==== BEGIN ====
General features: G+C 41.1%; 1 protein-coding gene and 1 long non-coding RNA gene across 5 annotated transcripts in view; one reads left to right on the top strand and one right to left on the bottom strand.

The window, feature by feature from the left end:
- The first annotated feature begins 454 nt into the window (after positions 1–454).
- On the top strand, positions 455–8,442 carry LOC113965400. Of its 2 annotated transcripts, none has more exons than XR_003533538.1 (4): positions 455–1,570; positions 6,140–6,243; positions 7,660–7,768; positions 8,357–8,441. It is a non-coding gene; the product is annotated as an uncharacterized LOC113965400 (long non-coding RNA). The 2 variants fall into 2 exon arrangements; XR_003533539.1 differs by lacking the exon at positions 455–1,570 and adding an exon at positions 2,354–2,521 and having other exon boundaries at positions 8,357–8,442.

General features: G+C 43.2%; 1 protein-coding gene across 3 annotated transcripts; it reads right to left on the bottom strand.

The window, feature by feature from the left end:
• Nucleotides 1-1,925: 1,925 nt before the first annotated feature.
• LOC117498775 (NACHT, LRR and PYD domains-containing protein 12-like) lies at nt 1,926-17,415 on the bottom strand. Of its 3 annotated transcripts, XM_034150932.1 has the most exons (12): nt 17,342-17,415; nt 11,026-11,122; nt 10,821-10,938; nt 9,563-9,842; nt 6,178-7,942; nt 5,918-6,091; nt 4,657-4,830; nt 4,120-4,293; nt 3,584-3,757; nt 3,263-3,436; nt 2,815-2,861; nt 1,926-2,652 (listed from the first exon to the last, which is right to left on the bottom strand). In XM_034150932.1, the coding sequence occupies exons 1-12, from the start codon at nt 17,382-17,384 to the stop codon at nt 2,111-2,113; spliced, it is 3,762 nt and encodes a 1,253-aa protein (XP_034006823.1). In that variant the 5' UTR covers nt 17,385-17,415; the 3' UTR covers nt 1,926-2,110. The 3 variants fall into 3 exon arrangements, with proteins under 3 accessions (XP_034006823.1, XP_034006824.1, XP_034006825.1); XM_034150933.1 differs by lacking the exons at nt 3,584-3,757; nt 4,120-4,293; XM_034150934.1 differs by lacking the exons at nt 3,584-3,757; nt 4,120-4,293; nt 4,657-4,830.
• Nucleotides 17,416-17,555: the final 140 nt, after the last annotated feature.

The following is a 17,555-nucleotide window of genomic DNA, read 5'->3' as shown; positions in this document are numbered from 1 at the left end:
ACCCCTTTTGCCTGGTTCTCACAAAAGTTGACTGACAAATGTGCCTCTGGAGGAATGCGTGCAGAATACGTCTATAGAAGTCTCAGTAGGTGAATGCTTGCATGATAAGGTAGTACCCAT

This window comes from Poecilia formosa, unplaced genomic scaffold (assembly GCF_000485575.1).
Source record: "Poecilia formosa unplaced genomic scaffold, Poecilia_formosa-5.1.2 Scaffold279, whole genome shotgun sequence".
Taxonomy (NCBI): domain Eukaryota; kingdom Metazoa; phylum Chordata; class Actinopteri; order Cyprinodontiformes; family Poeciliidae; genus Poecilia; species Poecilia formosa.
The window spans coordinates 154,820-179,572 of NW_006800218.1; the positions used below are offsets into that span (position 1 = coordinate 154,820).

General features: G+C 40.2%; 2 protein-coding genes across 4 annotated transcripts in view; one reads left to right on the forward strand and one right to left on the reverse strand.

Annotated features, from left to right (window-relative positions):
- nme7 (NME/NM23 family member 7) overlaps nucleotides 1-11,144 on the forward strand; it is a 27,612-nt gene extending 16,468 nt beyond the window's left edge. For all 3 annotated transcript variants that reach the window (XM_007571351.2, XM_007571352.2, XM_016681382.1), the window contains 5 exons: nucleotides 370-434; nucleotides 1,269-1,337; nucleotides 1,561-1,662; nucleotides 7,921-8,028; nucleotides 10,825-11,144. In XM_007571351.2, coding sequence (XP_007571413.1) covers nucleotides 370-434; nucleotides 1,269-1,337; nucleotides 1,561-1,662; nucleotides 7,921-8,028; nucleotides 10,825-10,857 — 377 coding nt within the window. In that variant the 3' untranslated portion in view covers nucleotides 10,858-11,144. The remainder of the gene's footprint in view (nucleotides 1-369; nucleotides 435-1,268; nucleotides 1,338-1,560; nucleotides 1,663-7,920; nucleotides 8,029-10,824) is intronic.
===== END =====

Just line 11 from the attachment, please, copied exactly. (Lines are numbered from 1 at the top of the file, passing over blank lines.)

ACCCCTTTTGCCTGGTTCTCACAAAAGTTGACTGACAAATGTGCCTCTGGAGGAATGCGTGCAGAATACGTCTATAGAAGTCTCAGTAGGTGAATGCTTGCATGATAAGGTAGTACCCAT